Howard Hughes’ Spruce Goose hangar for sale


Spruce Goose hangar in 2007 (Annie Wells / Los Angeles Times)


The cavernous space where the mogul built his infamous seaplane is now used as a soundstage for movie and TV shoots. Real estate experts value it at more than $60 million.

By Roger Vincent
Los Angeles Times Staff Writer


August 7, 2008


A chunk of Howard Hughes’ Los Angeles is on the block: the cavernous hangar where the aviation mogul built his infamous Spruce Goose aircraft that flew only once — for about one minute — in 1947.  (click on ‘Continue Reading’ for more)


Mr. Blackwell Hospitalized…

Thursday, August 7th, 2008


Fashion critic Mr. Blackwell hospitalized in L.A.


August 7, 2008


LOS ANGELES (AP) – Acid-tongued fashion critic Mr. Blackwell has been hospitalized with a serious illness, his business partner said Thursday.


Blackwell, 85, has been in the hospital and unconscious since Tuesday, his partner, Robert Spencer, said from his home in Los Angeles. Spencer wouldn’t say what hospital was treating Blackwell or explain the nature of Blackwell’s illness.


Blackwell, whose first name is Richard, has for decades issued an annual worst-dressed list that is famous for its tongue-in-cheek cruelty.



Reality bites in Hollywood…

Thursday, August 7th, 2008

‘The Hills’ not a hit with Hollywood neighbors



A security guard strides toward the house on Orange Grove Avenue in Hollywood that is used by “The Hills” cast and production team. (Mel Melcon / Los Angeles Times)


Quiet street’s residents complain about filming at the home of the young women whose career and life struggles are the subjects of the MTV series. Show staffers say complaints are overblown.


By Bob Pool
Los Angeles Times Staff Writer
August 6, 2008


Hollywood is learning that reality bites.


Residents of a quiet neighborhood between Sunset and Hollywood boulevards are in an uproar over the ongoing filming of a popular television reality show that they say has turned their lives upside down. 


The Hills producers and city officials allege that the neighborhood unrest is overblown — and has been fanned in part by a resident of the street who produces a competing TV reality show.  (click on ‘Continue Reading’ for more)


Ledger Death Probe Dropped…

Wednesday, August 6th, 2008


Feds have dropped Heath Ledger death probe



DEA had wanted actress Mary-Kate Olsen to discuss actor’s medications

The Associated Press
Aug. 6, 2008



NEW YORK – Federal prosecutors have decided not to pursue a criminal case into how Heath Ledger obtained the powerful painkillers that contributed to his overdose death this year, a law enforcement official said Wednesday.


Prosecutors in the U.S. attorney’s office in Manhattan had been overseeing a Drug Enforcement Administration probe into whether the painkillers found in Ledger’s system were obtained illegally. But the prosecutors have bowed out “because they don’t believe there’s a viable target,” said the official, who spoke on condition of anonymity because no charges have been filed.  (click on ‘Continue Reading’ for more)


Happy Birthday Anita Page…

Tuesday, August 5th, 2008


Anita Page



“I must say that I enjoyed being a movie star, but I have never had to look back. My life has been happy, rewarding and fruitful. Today I still receive fan mail and applause from fans all over the world and it gives me a warm feeling to know that I am remembered after all these years. It has been a pleasant life… what more could I ask for?”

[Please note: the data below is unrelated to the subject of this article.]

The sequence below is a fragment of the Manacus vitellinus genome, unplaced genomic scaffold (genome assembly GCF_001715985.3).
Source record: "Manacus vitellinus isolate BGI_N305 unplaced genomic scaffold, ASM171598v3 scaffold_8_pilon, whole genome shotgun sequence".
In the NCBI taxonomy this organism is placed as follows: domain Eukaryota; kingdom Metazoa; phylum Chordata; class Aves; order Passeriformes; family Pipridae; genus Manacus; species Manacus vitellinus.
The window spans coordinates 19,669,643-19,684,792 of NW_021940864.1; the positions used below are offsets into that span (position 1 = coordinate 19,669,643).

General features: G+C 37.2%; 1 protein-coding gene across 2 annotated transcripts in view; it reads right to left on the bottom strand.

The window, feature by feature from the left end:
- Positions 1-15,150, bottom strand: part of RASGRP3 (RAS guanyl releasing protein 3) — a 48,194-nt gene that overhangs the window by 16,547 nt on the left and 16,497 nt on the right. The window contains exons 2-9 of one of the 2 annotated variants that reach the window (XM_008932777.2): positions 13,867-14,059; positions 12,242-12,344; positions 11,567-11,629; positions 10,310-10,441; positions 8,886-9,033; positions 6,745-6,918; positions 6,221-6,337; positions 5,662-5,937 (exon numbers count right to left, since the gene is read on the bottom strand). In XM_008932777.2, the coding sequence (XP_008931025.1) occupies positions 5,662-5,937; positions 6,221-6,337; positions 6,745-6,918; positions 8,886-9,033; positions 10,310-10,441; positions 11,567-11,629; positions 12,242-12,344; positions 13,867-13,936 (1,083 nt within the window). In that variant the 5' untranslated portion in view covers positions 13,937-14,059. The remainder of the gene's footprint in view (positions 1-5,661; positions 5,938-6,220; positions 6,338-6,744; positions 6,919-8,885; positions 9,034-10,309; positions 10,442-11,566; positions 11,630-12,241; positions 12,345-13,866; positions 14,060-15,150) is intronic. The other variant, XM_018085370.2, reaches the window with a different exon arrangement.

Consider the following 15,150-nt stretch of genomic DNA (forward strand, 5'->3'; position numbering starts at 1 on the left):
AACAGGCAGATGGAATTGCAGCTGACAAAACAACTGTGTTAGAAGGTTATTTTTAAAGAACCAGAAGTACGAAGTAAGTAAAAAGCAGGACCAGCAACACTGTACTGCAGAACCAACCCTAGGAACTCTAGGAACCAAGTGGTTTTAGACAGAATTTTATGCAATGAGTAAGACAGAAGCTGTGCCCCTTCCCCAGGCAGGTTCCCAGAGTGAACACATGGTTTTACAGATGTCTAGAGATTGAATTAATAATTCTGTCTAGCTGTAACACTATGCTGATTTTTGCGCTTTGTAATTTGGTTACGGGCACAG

— Anita Page, 1994


By Allan R. Ellenberger 


“The King,” Clark Gable compared her to the beautiful Grace Kelly. Talk show host, Jack Paar spoke of her to his late night viewers as his “dream girl.” Italian dictator, Benito Mussolini, hounded the studios for years for a photograph of her, and Prince Ferdinand of Germany would not stop until she agreed to go out on a date with him.


Anita Page, the object of desire for all these men, (and more) was a bright star in the Hollywood heavens for more than seven years. Of that, five of those years were at the legendary Metro-Goldwyn-Mayer-Studios, where she appeared in twenty-one films. With numerous public appearances, and friendships with many of Hollywood’s most celebrated people, Page secured a career that is legendary in its own right.




Yesterday, August 4, was the 98th birthday of Anita Page. I first met Anita in 1993 while researching my book, Ramon Novarro: A Biography of the Silent Film Idol. Anita costarred with Ramon Novarro in The Flying Fleet (1929) and was one of his last living co-stars, so naturally I was thrilled when she agreed to meet with me.


That same year, on her 83rd birthday, I was invited to join her family, friends and former costars at what was then called the St. James Hotel, on the renowned Sunset Strip. Once known as the Sunset Towers, it was at one time the home to countless Hollywood stars and executives, including Anita’s first husband, composer Nacio Herb Brown, who lived in the penthouse.


The guest list that evening looked like a Hollywood Who’s Who and included Cesar Romero, Milton Berle, Hugh Heffner, Margaret O’Brien, Betty Garrett and Mel Torme, to name a few. They all came to toast one of the last remaining silent film stars from that once great studio, Metro-Goldwyn-Mayer.


Hugh Heffner, who is a silent film fan, recalled that Anita “fell down the stairs well,” referring to her bravura performance in the hit Our Dancing Daughters (1928), which put Anita on top.


Hefner, who has helped to preserve old films said, “Well, I think one of the things that are fascinating — because of the technology — things are being reproduced on laser and tape and there’s a kind of rediscovery. I suspect as we move into the next millennium, this last century will be seen as very special. It’s really the dividing point in which the magic of an era has been captured and saved and I suspect as we move forward, the past is going to look better and better.”